Someone once told me, long ago in the mists of time, that if you chop a C in half horizontally, you get an L. And if you chop an X in half horizontally, you get a V.

I wonder if that was based on any real evidence, or just a handy mnemonic-type device.

That’s not true. Words have a generally accepted spelling; if someone types ‘haces’, it’s a good bet that they misspelled ‘haves’. Numbers generally do not: if someone types ‘334,556’, that could just as easily have been intended to be ‘334,557’. However, if someone types a random string, there could be a typo in there and nobody would know, and if someone types ‘3.14259’, most people are going to see the typo. It’s primarily because the rules for spelling words are far more rigorous than for spelling numbers that this disparity exists, in my opinion.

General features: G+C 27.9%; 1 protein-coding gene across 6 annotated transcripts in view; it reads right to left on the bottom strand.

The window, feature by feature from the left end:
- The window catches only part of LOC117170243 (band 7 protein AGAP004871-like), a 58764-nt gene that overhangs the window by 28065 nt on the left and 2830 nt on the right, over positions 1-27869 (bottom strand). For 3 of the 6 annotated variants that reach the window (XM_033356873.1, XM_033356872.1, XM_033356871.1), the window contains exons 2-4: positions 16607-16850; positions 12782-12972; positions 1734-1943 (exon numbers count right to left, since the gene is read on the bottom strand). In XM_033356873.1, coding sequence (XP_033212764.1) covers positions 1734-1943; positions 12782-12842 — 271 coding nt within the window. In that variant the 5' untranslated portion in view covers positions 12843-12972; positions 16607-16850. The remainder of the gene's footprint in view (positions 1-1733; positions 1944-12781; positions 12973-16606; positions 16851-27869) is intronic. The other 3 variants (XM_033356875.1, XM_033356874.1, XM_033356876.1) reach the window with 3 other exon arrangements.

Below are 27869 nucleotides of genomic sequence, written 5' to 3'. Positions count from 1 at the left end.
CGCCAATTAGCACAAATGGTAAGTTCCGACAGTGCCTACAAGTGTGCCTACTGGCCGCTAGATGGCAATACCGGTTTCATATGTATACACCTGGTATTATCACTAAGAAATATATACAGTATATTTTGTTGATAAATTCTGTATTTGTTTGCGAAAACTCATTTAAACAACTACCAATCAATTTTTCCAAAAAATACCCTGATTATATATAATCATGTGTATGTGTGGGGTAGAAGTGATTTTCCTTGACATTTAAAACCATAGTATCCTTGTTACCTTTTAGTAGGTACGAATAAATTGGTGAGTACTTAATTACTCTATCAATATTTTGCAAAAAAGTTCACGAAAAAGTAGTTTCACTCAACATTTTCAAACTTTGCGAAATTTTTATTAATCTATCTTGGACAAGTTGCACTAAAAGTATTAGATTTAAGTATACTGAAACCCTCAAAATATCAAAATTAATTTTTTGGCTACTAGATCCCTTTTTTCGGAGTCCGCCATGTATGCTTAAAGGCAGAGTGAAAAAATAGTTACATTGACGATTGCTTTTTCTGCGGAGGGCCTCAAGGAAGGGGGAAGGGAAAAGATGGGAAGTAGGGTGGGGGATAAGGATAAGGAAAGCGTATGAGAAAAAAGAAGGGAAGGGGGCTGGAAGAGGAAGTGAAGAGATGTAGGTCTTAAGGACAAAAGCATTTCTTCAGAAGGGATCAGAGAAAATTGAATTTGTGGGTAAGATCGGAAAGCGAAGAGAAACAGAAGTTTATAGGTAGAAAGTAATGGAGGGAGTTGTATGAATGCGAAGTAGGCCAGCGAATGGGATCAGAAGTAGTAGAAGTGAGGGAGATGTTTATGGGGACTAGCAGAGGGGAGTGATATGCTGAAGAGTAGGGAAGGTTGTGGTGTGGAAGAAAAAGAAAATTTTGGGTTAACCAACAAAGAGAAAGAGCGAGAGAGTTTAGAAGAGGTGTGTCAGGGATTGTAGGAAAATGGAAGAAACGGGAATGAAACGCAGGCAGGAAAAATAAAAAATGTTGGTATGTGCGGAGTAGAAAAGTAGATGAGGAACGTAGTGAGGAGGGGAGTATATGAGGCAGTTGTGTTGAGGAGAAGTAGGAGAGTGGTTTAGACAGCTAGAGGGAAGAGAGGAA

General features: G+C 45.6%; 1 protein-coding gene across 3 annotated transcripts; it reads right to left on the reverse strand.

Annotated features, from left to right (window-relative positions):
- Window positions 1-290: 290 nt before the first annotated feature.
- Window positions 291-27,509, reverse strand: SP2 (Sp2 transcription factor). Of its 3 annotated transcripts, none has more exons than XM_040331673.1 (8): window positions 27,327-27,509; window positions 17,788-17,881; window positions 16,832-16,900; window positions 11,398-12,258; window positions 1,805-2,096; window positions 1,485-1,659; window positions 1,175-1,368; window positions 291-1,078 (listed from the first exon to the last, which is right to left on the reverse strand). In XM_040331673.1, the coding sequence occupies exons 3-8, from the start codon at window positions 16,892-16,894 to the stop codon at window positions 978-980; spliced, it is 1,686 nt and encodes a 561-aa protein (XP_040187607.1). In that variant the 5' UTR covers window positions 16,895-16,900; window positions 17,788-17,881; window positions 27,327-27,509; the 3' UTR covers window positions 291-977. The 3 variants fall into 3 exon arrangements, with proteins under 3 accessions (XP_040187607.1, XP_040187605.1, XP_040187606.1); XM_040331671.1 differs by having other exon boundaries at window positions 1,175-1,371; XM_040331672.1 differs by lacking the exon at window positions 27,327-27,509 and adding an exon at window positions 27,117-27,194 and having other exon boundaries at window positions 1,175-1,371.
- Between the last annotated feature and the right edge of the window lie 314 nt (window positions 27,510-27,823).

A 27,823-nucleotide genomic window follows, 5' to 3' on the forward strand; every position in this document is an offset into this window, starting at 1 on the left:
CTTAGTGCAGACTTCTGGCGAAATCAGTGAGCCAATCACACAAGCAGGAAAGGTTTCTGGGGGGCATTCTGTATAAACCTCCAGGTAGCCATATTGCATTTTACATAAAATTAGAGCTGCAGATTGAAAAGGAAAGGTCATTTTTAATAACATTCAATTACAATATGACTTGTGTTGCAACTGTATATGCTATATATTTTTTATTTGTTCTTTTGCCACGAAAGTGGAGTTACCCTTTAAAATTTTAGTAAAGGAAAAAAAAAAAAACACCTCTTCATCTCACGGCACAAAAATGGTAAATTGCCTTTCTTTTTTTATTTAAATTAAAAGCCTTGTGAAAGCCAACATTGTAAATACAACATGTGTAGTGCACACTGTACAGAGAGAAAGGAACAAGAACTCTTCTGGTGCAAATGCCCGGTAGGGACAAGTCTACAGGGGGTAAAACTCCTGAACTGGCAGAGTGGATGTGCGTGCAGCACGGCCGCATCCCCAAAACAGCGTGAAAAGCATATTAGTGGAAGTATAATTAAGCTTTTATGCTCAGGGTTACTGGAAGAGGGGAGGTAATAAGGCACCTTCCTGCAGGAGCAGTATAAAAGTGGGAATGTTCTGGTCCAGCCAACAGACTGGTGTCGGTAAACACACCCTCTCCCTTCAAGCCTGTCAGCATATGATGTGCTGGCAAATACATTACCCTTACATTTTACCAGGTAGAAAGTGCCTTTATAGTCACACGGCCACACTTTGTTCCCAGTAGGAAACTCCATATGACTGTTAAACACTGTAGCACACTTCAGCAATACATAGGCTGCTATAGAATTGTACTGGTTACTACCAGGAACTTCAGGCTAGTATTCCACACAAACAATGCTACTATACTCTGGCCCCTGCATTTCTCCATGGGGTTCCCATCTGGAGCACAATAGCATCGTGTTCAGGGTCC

You seem to be saying the same thing, and yet are writing as though you have opposite positions. :confused:

That’s what he’s saying. If Roman numerals were editted, it’d look funny to someone used to reading it. With Arabic numerals, not so much. He’s saying what you’re saying- Roman “math” is more like reading.

Well, it sure didn’t prevent the Romans from using the Quadratic Equation:

-b ± √(b[sup]Ⅱ[/sup]-Ⅳac )
x = ———————————————

Actually the Romans used only capital letters so they had to wait until lower case were invented centuries later. Not to mention algebra.

Arabic numbers do not. Roman numerals don’t have ‘spelling’, but they have a formalized method of construction that’s almost as good. For instance, suppose you see DLCIV. This isn’t generally correct - it could be evaluated as being five hundred and fifty-four, (five hundred for the D, 100-50 for the L before C, 5-1 for the I before V,) but the LC doesn’t make sence. You’d write 554 as just L, giving DLIV.